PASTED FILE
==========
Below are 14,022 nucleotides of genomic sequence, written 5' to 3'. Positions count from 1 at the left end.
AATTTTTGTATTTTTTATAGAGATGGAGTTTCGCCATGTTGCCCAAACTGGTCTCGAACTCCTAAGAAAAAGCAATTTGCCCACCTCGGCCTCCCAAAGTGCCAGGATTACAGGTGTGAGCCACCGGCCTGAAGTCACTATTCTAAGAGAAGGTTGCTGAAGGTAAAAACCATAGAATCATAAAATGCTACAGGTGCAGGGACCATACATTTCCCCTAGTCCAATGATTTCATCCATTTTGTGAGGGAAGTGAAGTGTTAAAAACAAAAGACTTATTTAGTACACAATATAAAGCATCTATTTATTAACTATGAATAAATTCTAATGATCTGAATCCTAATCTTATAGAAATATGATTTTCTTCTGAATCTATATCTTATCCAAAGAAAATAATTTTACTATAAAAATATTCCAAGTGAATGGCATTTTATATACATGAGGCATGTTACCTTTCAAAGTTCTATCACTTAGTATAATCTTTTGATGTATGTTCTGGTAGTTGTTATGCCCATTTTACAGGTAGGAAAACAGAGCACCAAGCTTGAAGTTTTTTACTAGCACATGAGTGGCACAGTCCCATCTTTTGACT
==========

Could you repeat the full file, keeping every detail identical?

Below are 14,022 nucleotides of genomic sequence, written 5' to 3'. Positions count from 1 at the left end.
AATTTTTGTATTTTTTATAGAGATGGAGTTTCGCCATGTTGCCCAAACTGGTCTCGAACTCCTAAGAAAAAGCAATTTGCCCACCTCGGCCTCCCAAAGTGCCAGGATTACAGGTGTGAGCCACCGGCCTGAAGTCACTATTCTAAGAGAAGGTTGCTGAAGGTAAAAACCATAGAATCATAAAATGCTACAGGTGCAGGGACCATACATTTCCCCTAGTCCAATGATTTCATCCATTTTGTGAGGGAAGTGAAGTGTTAAAAACAAAAGACTTATTTAGTACACAATATAAAGCATCTATTTATTAACTATGAATAAATTCTAATGATCTGAATCCTAATCTTATAGAAATATGATTTTCTTCTGAATCTATATCTTATCCAAAGAAAATAATTTTACTATAAAAATATTCCAAGTGAATGGCATTTTATATACATGAGGCATGTTACCTTTCAAAGTTCTATCACTTAGTATAATCTTTTGATGTATGTTCTGGTAGTTGTTATGCCCATTTTACAGGTAGGAAAACAGAGCACCAAGCTTGAAGTTTTTTACTAGCACATGAGTGGCACAGTCCCATCTTTTGACT